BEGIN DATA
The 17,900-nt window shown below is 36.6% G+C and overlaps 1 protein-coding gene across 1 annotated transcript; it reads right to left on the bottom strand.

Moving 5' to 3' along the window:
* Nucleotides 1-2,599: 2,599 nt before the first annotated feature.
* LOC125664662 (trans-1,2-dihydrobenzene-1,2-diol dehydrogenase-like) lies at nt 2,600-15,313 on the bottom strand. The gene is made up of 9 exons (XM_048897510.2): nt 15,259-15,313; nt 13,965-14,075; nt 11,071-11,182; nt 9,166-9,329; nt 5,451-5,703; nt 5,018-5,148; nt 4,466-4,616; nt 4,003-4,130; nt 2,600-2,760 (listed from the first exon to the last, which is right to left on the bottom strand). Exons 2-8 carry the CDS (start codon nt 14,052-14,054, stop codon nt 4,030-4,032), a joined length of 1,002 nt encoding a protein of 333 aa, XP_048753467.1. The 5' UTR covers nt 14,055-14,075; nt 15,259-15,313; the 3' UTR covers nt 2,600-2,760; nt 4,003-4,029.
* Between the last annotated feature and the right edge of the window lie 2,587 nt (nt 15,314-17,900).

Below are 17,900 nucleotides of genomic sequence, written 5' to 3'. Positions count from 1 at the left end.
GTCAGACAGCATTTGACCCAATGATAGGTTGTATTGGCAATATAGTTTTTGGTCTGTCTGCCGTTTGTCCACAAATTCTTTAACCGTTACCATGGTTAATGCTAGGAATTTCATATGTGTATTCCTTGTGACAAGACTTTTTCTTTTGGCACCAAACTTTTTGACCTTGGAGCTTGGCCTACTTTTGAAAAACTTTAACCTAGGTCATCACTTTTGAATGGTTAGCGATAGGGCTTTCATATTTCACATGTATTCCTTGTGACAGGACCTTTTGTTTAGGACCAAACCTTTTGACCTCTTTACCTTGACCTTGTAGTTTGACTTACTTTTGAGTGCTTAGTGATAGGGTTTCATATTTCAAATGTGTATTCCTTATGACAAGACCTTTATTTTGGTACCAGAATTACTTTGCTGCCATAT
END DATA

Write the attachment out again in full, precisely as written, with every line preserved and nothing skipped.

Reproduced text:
The 17,900-nt window shown below is 36.6% G+C and overlaps 1 protein-coding gene across 1 annotated transcript; it reads right to left on the bottom strand.

Moving 5' to 3' along the window:
* Nucleotides 1-2,599: 2,599 nt before the first annotated feature.
* LOC125664662 (trans-1,2-dihydrobenzene-1,2-diol dehydrogenase-like) lies at nt 2,600-15,313 on the bottom strand. The gene is made up of 9 exons (XM_048897510.2): nt 15,259-15,313; nt 13,965-14,075; nt 11,071-11,182; nt 9,166-9,329; nt 5,451-5,703; nt 5,018-5,148; nt 4,466-4,616; nt 4,003-4,130; nt 2,600-2,760 (listed from the first exon to the last, which is right to left on the bottom strand). Exons 2-8 carry the CDS (start codon nt 14,052-14,054, stop codon nt 4,030-4,032), a joined length of 1,002 nt encoding a protein of 333 aa, XP_048753467.1. The 5' UTR covers nt 14,055-14,075; nt 15,259-15,313; the 3' UTR covers nt 2,600-2,760; nt 4,003-4,029.
* Between the last annotated feature and the right edge of the window lie 2,587 nt (nt 15,314-17,900).

Below are 17,900 nucleotides of genomic sequence, written 5' to 3'. Positions count from 1 at the left end.
GTCAGACAGCATTTGACCCAATGATAGGTTGTATTGGCAATATAGTTTTTGGTCTGTCTGCCGTTTGTCCACAAATTCTTTAACCGTTACCATGGTTAATGCTAGGAATTTCATATGTGTATTCCTTGTGACAAGACTTTTTCTTTTGGCACCAAACTTTTTGACCTTGGAGCTTGGCCTACTTTTGAAAAACTTTAACCTAGGTCATCACTTTTGAATGGTTAGCGATAGGGCTTTCATATTTCACATGTATTCCTTGTGACAGGACCTTTTGTTTAGGACCAAACCTTTTGACCTCTTTACCTTGACCTTGTAGTTTGACTTACTTTTGAGTGCTTAGTGATAGGGTTTCATATTTCAAATGTGTATTCCTTATGACAAGACCTTTATTTTGGTACCAGAATTACTTTGCTGCCATAT